I have been up for the past hour thinking about my life, and me, constantly having silent conversations and prayers. I finally got up at 5am to re-proof Elder Doug’s blog entry again (I didn’t save my corrections right the first time…arrgh!) I am typing in my flannel PJs with my purple-striped footies on my feet to try and keep warm by the TINY 12”x6” rotating floor heater that has been working all night to heat up our un-insulated flat! Maybe if I type really FAST my fingers will thaw!?
When we went for our early 7am 5K+ walk yesterday, there was frost on the field and we could see our breath! It’s brrrrryyy cold out here. It’s winter here and when the wind blows, my oh my! I’m a thinkin’ I will need to buy a robe to wear over my Missionary attire at my flat just to keep my hands warm enough so my husband will want to hold mine!
Our new mission president arrives next month and we have been assigned to inspect 17 missionary flats and their cars. This process takes several days to complete and puts hundreds of Ks on our car!
Last week we had several tender mercies as our Garmin didn’t take us to our desired destination and the N1 [12-lane toll road] was clogged with police making random checks of cars…! We didn’t know how we were going to complete our missionary flat inspections in the limited time we had left before the end of the day. We were about to turn left onto a road that would have taken us into a roadblock and a long delay. We passed that one and went on hoping to find an alternate route. We took a left turn onto a dirt road under construction and it looked like we were going to be stuck again, but blessings abound and it paralleled the N1, heading us back to the missionary flats, without hitting the roadblock. We avoided the huge delays, 4-wheeled in two wheel a bit, but were able to finish the job.
The “Martha” in me has been cooking up some homemade brownies to take to the missionaries when we visit them as their flat inspectors. I have never ever really made brownies before successfully and trying to make do with what ingredients we don’t exactly have has been a unique experience, but one I have been accustomed to through my motherhood years :)!
I discovered LATE last night as I was making my 2nd batch of brownies that sugar icing (similar to our powdered sugar) isn’t the best substitute for the sugar I ran out of on our first batch of brownies. The 2nd batch we took out of the oven around midnight had more of a cake-like consistency. But my sweet husband assured me that the Elders will be glad for anything homemade and will consume them…hooray! :) I found out that making 1.5x of the recipe because I ran out of eggs and sugar and putting it in two longer-than normal brownie pans didn’t work well either. They were too thin and cakey (sp?!) but Elder C was right, 2 out of the 20 thanked us for them…reminds me of a familiar parable….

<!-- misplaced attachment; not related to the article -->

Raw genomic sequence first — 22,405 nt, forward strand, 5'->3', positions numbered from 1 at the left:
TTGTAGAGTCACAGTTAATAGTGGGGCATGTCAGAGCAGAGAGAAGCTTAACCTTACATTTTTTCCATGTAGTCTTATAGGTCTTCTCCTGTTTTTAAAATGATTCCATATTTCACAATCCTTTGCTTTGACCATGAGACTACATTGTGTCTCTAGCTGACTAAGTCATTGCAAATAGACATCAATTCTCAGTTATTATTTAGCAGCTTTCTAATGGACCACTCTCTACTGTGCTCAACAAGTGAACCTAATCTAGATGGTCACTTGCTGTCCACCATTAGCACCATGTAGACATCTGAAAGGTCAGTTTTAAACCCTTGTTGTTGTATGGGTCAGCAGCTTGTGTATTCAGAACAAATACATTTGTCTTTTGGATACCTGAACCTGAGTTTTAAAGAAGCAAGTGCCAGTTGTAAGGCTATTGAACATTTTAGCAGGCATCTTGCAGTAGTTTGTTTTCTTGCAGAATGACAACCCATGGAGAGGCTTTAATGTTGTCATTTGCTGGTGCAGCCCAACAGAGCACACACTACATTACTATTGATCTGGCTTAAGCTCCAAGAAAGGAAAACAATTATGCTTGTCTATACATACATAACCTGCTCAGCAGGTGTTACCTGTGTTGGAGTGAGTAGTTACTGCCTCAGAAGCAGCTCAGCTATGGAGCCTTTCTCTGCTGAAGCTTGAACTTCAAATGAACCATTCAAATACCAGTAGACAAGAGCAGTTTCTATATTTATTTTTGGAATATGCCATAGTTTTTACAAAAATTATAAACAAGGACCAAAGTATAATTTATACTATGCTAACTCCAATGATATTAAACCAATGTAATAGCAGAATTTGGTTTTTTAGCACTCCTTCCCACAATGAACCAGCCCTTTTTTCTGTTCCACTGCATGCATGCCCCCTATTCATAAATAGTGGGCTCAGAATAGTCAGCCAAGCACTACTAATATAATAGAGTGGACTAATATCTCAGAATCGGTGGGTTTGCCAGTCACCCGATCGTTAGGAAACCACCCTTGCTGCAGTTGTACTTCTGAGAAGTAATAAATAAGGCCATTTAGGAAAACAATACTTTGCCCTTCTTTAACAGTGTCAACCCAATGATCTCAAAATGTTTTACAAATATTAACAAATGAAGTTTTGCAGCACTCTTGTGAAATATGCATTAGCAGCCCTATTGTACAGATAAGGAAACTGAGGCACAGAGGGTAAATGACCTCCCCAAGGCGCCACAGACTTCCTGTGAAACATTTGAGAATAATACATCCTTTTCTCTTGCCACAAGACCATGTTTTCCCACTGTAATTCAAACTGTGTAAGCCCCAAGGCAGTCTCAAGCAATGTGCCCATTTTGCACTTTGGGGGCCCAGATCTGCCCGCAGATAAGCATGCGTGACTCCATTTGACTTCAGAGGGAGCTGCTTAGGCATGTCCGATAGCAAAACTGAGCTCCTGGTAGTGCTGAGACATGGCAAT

This past Friday night I made my first Texas Sheet Cake in a pan that was ½ the size it should have been…(the size of A4 paper—the standard norm for Africa). [The missionary couples were asked to each bring a cake to the Zone Conference.] Elder C chose the recipe from the internet for me so I could make it. I cooked and cleaned everything up by midnight and saw that this cake looked fantastic!...The cake had risen 2” above the ½ inch sides of the cake pan and looked like it was a soufflé—perfectly raising on all sides beautifully! I admit that I knew the pan was not the right size and I had expressed my concern to Elder C, but having never seen nor eaten a Texas Cake before, I thought that the Lord was blessing my meager efforts to get this done for the meeting. The next time I checked on the cake, I noticed the old tiny oven was smoking a stream from the oven door! I looked inside and saw that my cake had oozed out of the soufflé side and onto the burner coil on the bottom and it was burning! I quickly opened the oven door, which made matter worse because the smoke was then engulfing the kitchen! I was able to touch the cake to see that it still needed some more minutes before it was done so I decided to turn the oven off and keep cooking it while it smoldered. Elder C was asleep and I started opening up all the windows I could! [Mind you, we had walked at 7 am that morning and could see our breath and the sports field grass we walked on was covered with frost…!] Then I turned on the floor fan and table fan and pointed them at the windows. Our two tiny floor heaters weren’t a match for all the cold that pours into our flat! After the small fire died down, I opened the door to get the cake out and yup, you guessed it! SMOKE poured out!!!...The next morning, my sweet husband who slept through the disaster smelled the smoke and was concerned. After telling him what happened, he went to the oven to see the terrible toasted cake oven coil and black remains of what I imagined to be a perfectly shaped Texas Cake. He surprised me with a clean oven! Girls, I’m here to tell you that I think I have a corner on the market for this great man of mine! He felt my pain and anguish and said not a word but went right to work. He reminded me to put out the vinegar in small containers to collect the remaining smoke smell…. :)
Moral of this long story…remember to put out the vinegar while there is smoke in the house and be grateful for no smoke alarm that would have awakened our neighbors who are right behind our flat and brought us the security man! :) P.S….Elder C tried the other cakes and said that mine tasted the best—it was more brownie like…I surely have a great husband with a big and kind heart who eased my burden…
|The GREAT Elder and Sister Davie!|
|African Tiger Fish|